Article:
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I had stickers printed for the three blank buttons on my dash: Eject Button, Companion Cube, Turtle Shell

Roll'n Wrapz in Little Rock, AR, printed a whole roll of these stickers for me.

If anyone wants some of these, I will gladly mail a set to you for free.

First come, first serve.
 

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I had a ‘75 VW Rabbit with an Emergency Pull Switch from an IBM 360 mainframe mounted to an unused dummy switch cover on the dash.

By the way, that was the one button you NEVER EVER pulled on an IBM mainframe, as it would immediately power down every connected piece of equipment in the computer room.

Back then, that was lots and lots of equipment, but we had 64k to work with, so you needed all that hardware!
 

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I had a ‘75 VW Rabbit with an Emergency Pull Switch from an IBM 360 mainframe mounted to an unused dummy switch cover on the dash.

By the way, that was the one button you NEVER EVER pulled on an IBM mainframe, as it would immediately power down every connected piece of equipment in the computer room.
...and you couldn't push it back in again, which made it pretty hard to feign innocence!
 

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I, too, worked on/with the IBM 360 after cutting my programming/compiling teeth on an IBM 1620. {1964, FORTRAN, Hollerith punched card input, dot matrix printer output}
 

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I, too, worked on/with the IBM 360 after cutting my programming/compiling teeth on an IBM 1620.
Hey, right on! I worked on a 1620 too - but it was at a post-secondary school in the early 1970's.

We used SPS, the 1620 Assembler language. The 1620 used a table look-up to perform arithmetic and it relied on six punched cards at the start of your program to load the tables. I remember one of my fellow students who couldn't figure out why his multi-level report totals wouldn't add up and it turned out that his arithmetic table cards hadn't been reproduced properly.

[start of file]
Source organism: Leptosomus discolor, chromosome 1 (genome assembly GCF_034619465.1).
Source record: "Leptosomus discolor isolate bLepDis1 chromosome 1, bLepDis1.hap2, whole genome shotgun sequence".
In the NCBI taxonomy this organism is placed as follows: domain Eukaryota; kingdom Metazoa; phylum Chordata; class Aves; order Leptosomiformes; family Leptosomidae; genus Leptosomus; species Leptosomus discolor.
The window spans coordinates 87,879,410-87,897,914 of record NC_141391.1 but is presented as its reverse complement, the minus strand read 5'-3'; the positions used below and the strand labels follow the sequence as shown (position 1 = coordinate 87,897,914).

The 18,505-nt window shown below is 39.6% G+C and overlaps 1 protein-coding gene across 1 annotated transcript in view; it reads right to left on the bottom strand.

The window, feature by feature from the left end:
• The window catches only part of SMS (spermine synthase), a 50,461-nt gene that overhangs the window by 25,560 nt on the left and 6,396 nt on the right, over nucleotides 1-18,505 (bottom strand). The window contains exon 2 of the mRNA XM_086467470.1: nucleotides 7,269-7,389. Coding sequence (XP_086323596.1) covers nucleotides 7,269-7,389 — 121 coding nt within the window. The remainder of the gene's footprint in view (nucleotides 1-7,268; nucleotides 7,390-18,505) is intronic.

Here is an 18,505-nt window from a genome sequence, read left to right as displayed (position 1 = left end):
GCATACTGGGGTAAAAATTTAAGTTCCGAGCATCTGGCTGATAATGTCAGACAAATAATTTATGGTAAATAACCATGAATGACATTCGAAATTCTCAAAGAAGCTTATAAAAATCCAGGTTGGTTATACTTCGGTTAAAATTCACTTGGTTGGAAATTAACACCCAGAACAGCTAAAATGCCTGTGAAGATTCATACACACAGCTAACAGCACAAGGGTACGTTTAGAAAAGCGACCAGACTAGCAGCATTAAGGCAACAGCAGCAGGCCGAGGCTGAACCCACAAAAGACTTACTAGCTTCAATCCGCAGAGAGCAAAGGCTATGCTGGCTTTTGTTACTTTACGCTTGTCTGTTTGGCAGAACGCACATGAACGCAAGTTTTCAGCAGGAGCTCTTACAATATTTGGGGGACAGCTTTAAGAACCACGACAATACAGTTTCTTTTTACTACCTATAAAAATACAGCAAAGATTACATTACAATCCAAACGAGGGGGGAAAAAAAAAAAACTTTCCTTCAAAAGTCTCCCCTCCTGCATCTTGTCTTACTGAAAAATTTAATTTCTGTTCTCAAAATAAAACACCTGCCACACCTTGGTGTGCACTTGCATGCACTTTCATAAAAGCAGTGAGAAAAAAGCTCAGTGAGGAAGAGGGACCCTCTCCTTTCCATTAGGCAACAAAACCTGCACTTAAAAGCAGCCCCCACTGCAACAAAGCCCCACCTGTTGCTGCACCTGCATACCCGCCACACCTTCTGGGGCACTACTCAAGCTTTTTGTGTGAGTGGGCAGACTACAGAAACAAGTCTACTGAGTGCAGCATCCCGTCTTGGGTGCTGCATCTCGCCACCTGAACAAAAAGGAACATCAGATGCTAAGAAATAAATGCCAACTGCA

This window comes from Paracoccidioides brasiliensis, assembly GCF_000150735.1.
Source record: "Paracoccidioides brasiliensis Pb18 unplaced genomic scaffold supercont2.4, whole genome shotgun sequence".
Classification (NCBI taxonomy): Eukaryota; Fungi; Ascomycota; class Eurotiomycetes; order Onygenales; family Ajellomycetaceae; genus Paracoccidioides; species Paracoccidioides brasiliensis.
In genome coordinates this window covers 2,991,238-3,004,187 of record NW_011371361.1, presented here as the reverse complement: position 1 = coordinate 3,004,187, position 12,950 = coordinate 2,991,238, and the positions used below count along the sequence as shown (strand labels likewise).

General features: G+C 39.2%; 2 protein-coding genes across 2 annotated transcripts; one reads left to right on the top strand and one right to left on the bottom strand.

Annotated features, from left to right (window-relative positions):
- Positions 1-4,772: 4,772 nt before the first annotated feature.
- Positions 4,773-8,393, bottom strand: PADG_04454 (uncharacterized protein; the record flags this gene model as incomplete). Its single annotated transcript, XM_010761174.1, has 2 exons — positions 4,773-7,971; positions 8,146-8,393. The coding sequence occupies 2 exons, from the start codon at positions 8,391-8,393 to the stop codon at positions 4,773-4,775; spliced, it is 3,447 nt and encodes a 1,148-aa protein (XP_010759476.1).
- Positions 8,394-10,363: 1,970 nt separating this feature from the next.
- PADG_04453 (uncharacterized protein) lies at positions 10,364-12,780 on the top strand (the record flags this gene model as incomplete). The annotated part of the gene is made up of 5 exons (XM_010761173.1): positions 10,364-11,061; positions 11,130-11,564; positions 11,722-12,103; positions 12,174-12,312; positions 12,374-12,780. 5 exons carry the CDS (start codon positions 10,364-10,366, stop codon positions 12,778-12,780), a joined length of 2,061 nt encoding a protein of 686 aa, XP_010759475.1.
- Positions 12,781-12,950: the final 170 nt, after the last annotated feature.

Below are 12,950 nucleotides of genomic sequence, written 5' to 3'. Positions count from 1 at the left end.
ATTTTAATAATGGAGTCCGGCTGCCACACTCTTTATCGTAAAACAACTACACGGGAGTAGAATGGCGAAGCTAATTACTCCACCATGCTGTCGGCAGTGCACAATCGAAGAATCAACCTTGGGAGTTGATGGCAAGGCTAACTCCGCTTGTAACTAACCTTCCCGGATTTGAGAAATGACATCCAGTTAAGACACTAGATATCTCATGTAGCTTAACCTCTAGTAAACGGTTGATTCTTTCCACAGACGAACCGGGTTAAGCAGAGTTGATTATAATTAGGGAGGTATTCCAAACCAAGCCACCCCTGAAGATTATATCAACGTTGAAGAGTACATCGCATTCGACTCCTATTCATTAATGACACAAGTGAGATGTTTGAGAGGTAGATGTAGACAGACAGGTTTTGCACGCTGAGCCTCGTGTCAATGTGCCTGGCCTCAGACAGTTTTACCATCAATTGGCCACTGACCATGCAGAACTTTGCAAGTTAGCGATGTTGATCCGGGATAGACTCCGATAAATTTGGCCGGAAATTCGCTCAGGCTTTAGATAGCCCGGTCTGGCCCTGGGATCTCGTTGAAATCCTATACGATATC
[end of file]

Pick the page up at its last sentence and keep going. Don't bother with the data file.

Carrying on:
The 1620's project code-name at IBM had been the "CADET", and the lore was that it stood for "Can't Add, Doesn't Even Try".

Boy, those days sure seem primitive compared to now when I can plug a handheld phone into my Bolt that will navigate based on voice commands.
 

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Brilliant. I need them. I didn't know it till I saw them, but I desperately need them. Are there any left, or should I get to work sourcing my own?
 

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Hey, right on! I worked on a 1620 too - but it was at a post-secondary school in the early 1970's.

We used SPS, the 1620 Assembler language. The 1620 used a table look-up to perform arithmetic and it relied on six punched cards at the start of your program to load the tables. I remember one of my fellow students who couldn't figure out why his multi-level report totals wouldn't add up and it turned out that his arithmetic table cards hadn't been reproduced properly.

The 1620's project code-name at IBM had been the "CADET", and the lore was that it stood for "Can't Add, Doesn't Even Try".

Boy, those days sure seem primitive compared to now when I can plug a handheld phone into my Bolt that will navigate based on voice commands.
Remember this?

4900796

My high school in the mid 70's had several computers including a 1620. We used it to learn Fortran.
 

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The oldest programing language I have used was "Dowtran" Dow Chemical's corruption of Fortran. This was on a coal gasification unit built in the 1990's but Dowtran was still used. We had 4 separate control cabinets controlling the plant, and each one was programmed by a different engineer with different quirks and foibles. I remember "C" system (#3 of the 4) was a nightmare to navigate with logic loops that went nowhere, and code that didn't work just blocked off from access by the rest of the program... so if you were trying to troubleshoot something there was a good chance you would spend hours puzzling out a section of code just to realize that it did absolutely nothing!